Africa: IFRI researcher studies urban solar panel deployment using deep learning

Africa: IFRI researcher studies urban solar panel deployment using deep learning

Hugo Le Picard, researcher at the Ifri’s Energy & Climate Center, and Mathieu Toulemont, Senior Machine Learning Engineer at PhotoRoom, sought to measure the progression of decentralized solar power in urban areas in Africa. To do so, they used deep learning methods to analyze 2.4 million satellite images of 14 sub-Saharan cities. They published their study entitled “Decentralized Solar in African Cities. An original analysis of satellite analysis and Deep Learning” in the Ifri Briefings on January 18.

The French Institute of International Relations (Ifri) was founded by Thierry de Montbrial in 1979, he is in fact its President and states:


French Institute of International Relations (Ifri) is the leading French institution for research and debate on international relations. It is also a unique platform for understanding the contemporary world. In 40 years, it has become a reference on a global scale, recognized by its peers.
Hugo le Picard works in particular on issues of energy poverty, access to electricity and financing of electrical infrastructure in sub-Saharan Africa. He conducted this study, which showed that decentralized solar systems were increasingly present in cities that are covered by the electricity grid, with Matthieu Toulemont.

An unreliable electricity grid

In 2016, the World Bank stated:

Currently, only one in three Africans has access to electricity, with residents often condemned to rely on kerosene or spend hours in the dark. The region’s power companies are cash-strapped, burdened by aging infrastructure and unable to provide reliable power to their customers. If nothing is done to remedy this situation, there will be more Africans without electricity in 2030 than today.”
The Covid-19 crisis has caused the number of people without access to electricity to rise again despite real electrification efforts.

The major obstacle for those connected is the unreliability of the grid. There are frequent power outages and even if the grid is working, voltage drops limit the use of electrical appliances. Nigeria, for example, has a grid connection rate of about 83.9 percent in urban areas, but the grid only works 50 percent of the time. This weakness of the sub-Saharan power grids also has a considerable negative effect on economies, representing on average, depending on the country, a cost ranging from 1 to 5 percent of national gross domestic product (GDP).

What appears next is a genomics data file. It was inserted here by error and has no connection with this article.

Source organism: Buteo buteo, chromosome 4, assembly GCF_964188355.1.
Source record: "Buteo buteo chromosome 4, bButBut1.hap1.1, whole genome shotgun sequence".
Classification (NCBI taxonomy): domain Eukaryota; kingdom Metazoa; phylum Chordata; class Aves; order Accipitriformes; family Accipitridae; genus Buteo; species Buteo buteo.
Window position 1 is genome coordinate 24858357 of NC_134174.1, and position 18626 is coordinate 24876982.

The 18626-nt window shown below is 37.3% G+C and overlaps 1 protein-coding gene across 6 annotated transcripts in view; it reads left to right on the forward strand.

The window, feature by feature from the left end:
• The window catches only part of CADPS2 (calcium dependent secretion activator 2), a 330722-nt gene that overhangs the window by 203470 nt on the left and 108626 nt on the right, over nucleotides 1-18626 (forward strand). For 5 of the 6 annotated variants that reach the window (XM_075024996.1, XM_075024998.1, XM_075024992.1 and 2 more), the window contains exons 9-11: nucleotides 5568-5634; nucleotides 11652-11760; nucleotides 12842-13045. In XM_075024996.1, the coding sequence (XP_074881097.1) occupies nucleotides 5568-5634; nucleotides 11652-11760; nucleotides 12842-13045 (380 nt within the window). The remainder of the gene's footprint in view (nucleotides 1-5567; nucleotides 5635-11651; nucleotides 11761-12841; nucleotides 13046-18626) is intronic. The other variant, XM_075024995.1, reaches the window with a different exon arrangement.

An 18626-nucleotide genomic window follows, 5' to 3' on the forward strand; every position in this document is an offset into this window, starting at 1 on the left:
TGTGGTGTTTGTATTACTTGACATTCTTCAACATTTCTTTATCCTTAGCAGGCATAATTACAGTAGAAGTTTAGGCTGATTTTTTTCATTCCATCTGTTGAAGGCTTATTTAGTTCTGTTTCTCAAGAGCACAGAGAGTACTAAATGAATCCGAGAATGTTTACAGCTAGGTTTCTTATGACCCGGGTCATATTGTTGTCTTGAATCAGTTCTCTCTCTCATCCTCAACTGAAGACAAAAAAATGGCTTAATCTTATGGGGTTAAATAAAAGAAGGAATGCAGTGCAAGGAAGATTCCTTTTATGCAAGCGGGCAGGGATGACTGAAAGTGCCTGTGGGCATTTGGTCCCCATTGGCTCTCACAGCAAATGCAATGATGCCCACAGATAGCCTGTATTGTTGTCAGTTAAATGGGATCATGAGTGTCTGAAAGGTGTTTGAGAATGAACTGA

The African continent is experiencing rapid demographic growth: the UN predicts that the sub-Saharan population will double by 2050 to reach 2.1 billion people.

The increasing need for electricity due to economic and demographic growth, its high price and the unreliability of the networks have encouraged consumers to self-sufficiency for their electrical consumption through diesel generators or decentralized solar systems, even in urban areas.

Satellite image analysis using Deep Learning and spatial econometrics

The researchers limited their analysis to fourteen cities. They used Google’s Maps Static API to collect satellite images of square areas with a radius of 2.5 kilometers (km) around geolocated points in the Afrobarometer socio-economic database. More than 2.4 million images, representing a total area of approximately 4.6 billion square meters, were downloaded.

To analyze the satellite images, a pipeline built around two different CNN models was established to first determine the geolocation of the solar panels and then extract the area. First, a classification model gave the probability of a panel being present in an image. Then, a segmentation model was applied to determine the area of the panel.

The data collected from satellite imagery does not allow the model to differentiate between residential solar panels on the one hand and solar panels installed on commercial facilities on the other. To overcome this problem, the team used a machine learning method: a Gaussian Mixture Model (GMM).

Conclusions of the study

The analysis of millions of satellite images in 14 cities in sub-Saharan Africa showed that the installed decentralized solar capacity in these cities is between 184 MW and 231 MW, which already represents almost 10% of the installed solar capacity in the region (excluding South Africa). Extending this analysis to other African cities would therefore most likely increase this estimate significantly.

Econometric analysis using the Afrobarometer socio-economic data cross-tabulated with the collected data found that those in the wealthier classes are most likely to adopt decentralized solar systems, regardless of the reliability of their power supply from the centralized grid.

Sub-Saharan utilities face a critical problem: it is the creditworthy customers who are turning to hybrid solutions.

Article sources: Hugo Le Picard and Matthieu Toulemont, “Decentralized solar power in African cities. An original analysis of satellite analysis and Deep Learning” Ifri Briefings, Ifri, 18 January 2022.
ISBN: 979-10-373-0463-6

Translated from Afrique : un chercheur de l’IFRI étudie le déploiement des panneaux solaires en zone urbaine grâce au deep learning

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